This article was originally published on Ars Technica UK.


“Low oxygen levels cause a big problem for aquatic ecosystems. When oxygen falls below two milligrams per liter, the area is classed as “hypoxic,” a condition that can be driven by pollution such as agricultural runoff. Hypoxia has an effect on marine life that’s pretty relevant to fisheries: low oxygen in the environment slows down the growth of individual animals, meaning that populations are made up of smaller creatures.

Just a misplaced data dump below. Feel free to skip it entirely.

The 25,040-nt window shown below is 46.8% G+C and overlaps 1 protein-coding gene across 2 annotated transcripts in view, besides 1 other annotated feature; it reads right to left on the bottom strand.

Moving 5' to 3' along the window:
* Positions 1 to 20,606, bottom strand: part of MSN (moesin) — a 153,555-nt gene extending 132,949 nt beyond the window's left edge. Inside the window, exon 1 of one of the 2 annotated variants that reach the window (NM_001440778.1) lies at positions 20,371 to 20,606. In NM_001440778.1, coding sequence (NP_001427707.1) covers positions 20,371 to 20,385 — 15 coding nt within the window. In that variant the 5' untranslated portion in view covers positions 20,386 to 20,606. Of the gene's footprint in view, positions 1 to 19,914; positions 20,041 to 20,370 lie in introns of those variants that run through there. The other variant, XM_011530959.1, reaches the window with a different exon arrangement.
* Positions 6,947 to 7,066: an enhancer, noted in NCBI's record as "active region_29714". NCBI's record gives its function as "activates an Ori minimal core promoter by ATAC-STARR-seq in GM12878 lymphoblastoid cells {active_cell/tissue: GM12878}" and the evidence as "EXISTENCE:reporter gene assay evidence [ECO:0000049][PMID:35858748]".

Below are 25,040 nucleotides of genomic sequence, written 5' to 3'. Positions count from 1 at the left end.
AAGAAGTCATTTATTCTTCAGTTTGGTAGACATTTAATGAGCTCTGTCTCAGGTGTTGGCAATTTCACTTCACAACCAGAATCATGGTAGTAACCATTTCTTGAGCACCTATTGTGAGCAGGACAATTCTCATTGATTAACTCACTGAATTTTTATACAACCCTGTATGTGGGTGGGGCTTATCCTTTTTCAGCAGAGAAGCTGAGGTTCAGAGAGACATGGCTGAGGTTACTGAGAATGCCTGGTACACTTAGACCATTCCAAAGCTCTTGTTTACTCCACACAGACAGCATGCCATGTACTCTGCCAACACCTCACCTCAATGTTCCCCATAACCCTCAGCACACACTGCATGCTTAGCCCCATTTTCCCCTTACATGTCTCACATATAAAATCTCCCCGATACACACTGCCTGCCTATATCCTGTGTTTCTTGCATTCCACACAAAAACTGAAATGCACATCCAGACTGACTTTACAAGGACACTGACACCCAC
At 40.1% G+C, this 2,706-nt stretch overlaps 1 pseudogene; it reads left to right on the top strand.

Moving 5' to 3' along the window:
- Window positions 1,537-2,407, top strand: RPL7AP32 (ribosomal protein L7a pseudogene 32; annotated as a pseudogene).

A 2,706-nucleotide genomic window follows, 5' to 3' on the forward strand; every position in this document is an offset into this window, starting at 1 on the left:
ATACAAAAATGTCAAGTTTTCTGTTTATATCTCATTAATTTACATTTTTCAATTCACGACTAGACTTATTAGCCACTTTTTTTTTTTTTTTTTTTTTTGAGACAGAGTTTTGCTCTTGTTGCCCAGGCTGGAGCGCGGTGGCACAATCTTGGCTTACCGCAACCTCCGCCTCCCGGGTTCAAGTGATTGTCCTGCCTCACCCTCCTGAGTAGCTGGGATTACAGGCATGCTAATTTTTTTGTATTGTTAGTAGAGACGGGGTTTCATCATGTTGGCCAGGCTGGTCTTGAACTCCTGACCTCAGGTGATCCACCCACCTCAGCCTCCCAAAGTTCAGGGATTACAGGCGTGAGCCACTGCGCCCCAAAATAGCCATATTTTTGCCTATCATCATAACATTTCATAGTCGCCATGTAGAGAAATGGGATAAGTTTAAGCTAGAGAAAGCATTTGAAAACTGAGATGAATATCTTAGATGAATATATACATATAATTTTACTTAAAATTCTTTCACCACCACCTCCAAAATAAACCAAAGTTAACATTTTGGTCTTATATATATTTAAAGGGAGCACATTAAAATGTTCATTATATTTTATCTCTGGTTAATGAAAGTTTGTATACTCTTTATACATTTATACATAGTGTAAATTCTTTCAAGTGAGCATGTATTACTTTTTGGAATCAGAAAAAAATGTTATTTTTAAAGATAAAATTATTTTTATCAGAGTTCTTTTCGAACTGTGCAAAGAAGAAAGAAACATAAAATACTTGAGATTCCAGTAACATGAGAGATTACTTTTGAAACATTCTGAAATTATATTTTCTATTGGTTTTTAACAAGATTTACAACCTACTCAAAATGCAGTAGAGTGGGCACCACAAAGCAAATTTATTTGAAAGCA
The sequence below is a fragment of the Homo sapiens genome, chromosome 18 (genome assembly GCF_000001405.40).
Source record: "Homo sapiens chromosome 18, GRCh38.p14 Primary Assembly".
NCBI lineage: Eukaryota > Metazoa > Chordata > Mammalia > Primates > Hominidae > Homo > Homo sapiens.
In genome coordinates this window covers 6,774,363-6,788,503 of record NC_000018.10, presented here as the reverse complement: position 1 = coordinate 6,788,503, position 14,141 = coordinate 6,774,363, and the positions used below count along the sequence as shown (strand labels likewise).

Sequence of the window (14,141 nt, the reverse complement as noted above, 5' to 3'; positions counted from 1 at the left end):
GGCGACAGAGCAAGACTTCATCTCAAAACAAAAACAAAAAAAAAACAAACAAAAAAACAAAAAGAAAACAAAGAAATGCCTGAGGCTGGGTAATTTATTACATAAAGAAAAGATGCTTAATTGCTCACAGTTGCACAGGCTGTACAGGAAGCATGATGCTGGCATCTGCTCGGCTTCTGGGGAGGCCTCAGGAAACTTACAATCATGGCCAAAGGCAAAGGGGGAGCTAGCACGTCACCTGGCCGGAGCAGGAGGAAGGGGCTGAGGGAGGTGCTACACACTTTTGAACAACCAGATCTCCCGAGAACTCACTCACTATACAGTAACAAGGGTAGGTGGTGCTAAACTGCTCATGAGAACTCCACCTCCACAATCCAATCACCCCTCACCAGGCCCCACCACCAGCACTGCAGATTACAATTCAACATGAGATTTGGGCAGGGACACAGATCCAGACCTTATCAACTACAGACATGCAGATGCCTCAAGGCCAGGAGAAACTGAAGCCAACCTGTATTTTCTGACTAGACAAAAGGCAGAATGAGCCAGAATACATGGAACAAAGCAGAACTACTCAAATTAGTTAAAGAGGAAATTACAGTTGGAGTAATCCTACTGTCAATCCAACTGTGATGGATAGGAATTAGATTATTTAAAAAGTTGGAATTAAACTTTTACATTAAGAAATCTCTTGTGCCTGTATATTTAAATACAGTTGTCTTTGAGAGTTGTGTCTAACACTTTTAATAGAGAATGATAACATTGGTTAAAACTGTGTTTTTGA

Research published in PNAS this week, led by Martin D. Smith at Duke University, uses a new method that takes a big step toward being able to quantify the economic impacts of the pollution that causes hypoxia. The approach could give policymakers a better tool to understand the costs and benefits of various pollution controls. Their technique could also help researchers to observe the effects of marine disturbances in other areas…”

Read on at: Ars Technica UK.